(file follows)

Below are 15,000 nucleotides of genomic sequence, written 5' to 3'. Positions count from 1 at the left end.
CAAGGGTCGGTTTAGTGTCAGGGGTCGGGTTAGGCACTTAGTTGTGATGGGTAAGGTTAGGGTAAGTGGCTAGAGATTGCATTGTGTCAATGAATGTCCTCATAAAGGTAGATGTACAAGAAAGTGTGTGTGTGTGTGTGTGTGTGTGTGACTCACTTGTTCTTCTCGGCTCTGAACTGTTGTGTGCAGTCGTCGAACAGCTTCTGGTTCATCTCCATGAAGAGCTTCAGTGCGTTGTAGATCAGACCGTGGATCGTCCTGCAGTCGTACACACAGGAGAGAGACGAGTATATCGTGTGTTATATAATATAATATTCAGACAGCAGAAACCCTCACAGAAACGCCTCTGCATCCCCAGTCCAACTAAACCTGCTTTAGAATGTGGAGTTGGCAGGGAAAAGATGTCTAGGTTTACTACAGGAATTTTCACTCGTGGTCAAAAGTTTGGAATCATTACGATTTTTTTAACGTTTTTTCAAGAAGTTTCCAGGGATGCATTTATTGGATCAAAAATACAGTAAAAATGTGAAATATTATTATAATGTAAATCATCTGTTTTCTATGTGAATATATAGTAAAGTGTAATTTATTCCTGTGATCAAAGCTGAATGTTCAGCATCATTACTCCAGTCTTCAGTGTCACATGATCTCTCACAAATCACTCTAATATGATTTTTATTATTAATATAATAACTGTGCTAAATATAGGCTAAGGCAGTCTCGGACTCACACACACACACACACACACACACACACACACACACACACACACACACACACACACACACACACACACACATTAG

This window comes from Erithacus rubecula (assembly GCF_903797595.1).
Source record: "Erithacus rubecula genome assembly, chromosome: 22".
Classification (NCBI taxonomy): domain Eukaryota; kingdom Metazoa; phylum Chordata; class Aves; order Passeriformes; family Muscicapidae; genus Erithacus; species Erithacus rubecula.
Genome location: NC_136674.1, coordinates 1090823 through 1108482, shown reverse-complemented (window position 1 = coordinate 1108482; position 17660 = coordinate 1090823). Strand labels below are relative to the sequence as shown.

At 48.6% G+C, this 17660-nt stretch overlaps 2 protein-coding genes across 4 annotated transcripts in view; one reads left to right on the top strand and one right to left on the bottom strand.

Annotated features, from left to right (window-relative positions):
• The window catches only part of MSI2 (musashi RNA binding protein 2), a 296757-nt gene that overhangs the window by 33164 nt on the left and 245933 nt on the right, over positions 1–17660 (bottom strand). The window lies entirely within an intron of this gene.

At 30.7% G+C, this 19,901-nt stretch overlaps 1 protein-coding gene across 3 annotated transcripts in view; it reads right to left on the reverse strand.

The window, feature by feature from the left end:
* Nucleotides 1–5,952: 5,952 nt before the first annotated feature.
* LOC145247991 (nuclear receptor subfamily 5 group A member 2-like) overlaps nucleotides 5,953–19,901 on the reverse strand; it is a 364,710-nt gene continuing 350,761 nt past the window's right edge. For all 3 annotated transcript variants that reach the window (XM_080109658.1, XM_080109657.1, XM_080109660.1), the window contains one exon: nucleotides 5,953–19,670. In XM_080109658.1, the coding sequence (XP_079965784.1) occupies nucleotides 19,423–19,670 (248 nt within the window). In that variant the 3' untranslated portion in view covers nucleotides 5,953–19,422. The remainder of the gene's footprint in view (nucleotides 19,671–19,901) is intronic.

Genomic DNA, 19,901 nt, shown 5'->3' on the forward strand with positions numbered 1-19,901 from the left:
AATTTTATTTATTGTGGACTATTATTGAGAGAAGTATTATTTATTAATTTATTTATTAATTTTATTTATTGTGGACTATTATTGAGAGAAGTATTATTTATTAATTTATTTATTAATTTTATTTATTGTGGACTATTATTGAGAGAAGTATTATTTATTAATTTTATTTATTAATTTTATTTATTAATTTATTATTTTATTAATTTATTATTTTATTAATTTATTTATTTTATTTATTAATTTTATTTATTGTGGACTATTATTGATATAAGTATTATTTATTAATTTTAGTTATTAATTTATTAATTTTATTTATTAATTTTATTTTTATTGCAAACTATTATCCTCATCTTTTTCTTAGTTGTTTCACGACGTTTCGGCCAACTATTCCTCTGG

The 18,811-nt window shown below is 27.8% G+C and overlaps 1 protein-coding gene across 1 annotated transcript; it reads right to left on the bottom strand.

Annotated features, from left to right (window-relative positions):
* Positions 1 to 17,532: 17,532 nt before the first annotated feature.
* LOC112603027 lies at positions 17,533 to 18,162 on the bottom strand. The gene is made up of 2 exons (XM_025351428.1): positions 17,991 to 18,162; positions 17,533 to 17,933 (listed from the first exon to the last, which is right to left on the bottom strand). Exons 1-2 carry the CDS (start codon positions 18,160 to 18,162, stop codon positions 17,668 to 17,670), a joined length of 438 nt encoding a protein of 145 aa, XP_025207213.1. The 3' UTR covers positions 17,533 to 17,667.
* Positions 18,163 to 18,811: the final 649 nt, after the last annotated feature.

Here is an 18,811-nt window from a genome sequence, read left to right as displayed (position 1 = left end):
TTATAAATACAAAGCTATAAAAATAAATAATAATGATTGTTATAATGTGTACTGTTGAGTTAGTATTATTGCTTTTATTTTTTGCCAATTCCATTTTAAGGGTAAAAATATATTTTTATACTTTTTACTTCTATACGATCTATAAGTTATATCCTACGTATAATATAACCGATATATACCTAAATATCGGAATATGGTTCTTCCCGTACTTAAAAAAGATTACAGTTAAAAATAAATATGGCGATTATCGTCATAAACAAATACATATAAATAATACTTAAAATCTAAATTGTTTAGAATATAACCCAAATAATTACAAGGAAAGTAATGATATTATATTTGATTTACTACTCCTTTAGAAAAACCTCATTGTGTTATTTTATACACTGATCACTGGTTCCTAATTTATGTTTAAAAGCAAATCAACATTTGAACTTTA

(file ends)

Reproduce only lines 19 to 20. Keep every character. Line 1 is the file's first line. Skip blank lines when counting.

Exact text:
* LOC112603027 lies at positions 17,533 to 18,162 on the bottom strand. The gene is made up of 2 exons (XM_025351428.1): positions 17,991 to 18,162; positions 17,533 to 17,933 (listed from the first exon to the last, which is right to left on the bottom strand). Exons 1-2 carry the CDS (start codon positions 18,160 to 18,162, stop codon positions 17,668 to 17,670), a joined length of 438 nt encoding a protein of 145 aa, XP_025207213.1. The 3' UTR covers positions 17,533 to 17,667.
* Positions 18,163 to 18,811: the final 649 nt, after the last annotated feature.